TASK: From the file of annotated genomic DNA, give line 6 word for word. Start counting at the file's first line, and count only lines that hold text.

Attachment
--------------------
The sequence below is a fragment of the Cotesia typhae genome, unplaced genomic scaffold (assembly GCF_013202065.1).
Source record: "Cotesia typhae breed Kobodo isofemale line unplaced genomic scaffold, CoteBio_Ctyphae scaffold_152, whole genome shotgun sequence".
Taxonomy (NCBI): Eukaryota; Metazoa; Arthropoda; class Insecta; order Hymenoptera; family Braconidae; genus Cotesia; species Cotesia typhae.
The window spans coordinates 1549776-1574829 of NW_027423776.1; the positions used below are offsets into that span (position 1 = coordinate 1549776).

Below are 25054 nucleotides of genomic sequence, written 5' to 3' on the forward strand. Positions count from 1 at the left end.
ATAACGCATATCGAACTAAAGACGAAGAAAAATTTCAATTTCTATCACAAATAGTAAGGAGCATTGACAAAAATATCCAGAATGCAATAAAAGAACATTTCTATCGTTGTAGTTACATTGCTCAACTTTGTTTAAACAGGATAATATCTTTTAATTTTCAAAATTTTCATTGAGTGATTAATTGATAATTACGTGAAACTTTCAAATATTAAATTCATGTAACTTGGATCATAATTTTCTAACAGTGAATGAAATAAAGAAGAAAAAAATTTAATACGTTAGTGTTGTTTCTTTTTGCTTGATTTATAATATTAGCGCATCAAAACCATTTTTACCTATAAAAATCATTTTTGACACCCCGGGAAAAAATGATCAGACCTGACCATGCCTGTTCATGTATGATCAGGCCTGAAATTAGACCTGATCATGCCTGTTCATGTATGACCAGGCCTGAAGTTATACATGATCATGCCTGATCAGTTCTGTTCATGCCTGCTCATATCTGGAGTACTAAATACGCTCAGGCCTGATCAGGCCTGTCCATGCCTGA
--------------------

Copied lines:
ATAACGCATATCGAACTAAAGACGAAGAAAAATTTCAATTTCTATCACAAATAGTAAGGAGCATTGACAAAAATATCCAGAATGCAATAAAAGAACATTTCTATCGTTGTAGTTACATTGCTCAACTTTGTTTAAACAGGATAATATCTTTTAATTTTCAAAATTTTCATTGAGTGATTAATTGATAATTACGTGAAACTTTCAAATATTAAATTCATGTAACTTGGATCATAATTTTCTAACAGTGAATGAAATAAAGAAGAAAAAAATTTAATACGTTAGTGTTGTTTCTTTTTGCTTGATTTATAATATTAGCGCATCAAAACCATTTTTACCTATAAAAATCATTTTTGACACCCCGGGAAAAAATGATCAGACCTGACCATGCCTGTTCATGTATGATCAGGCCTGAAATTAGACCTGATCATGCCTGTTCATGTATGACCAGGCCTGAAGTTATACATGATCATGCCTGATCAGTTCTGTTCATGCCTGCTCATATCTGGAGTACTAAATACGCTCAGGCCTGATCAGGCCTGTCCATGCCTGA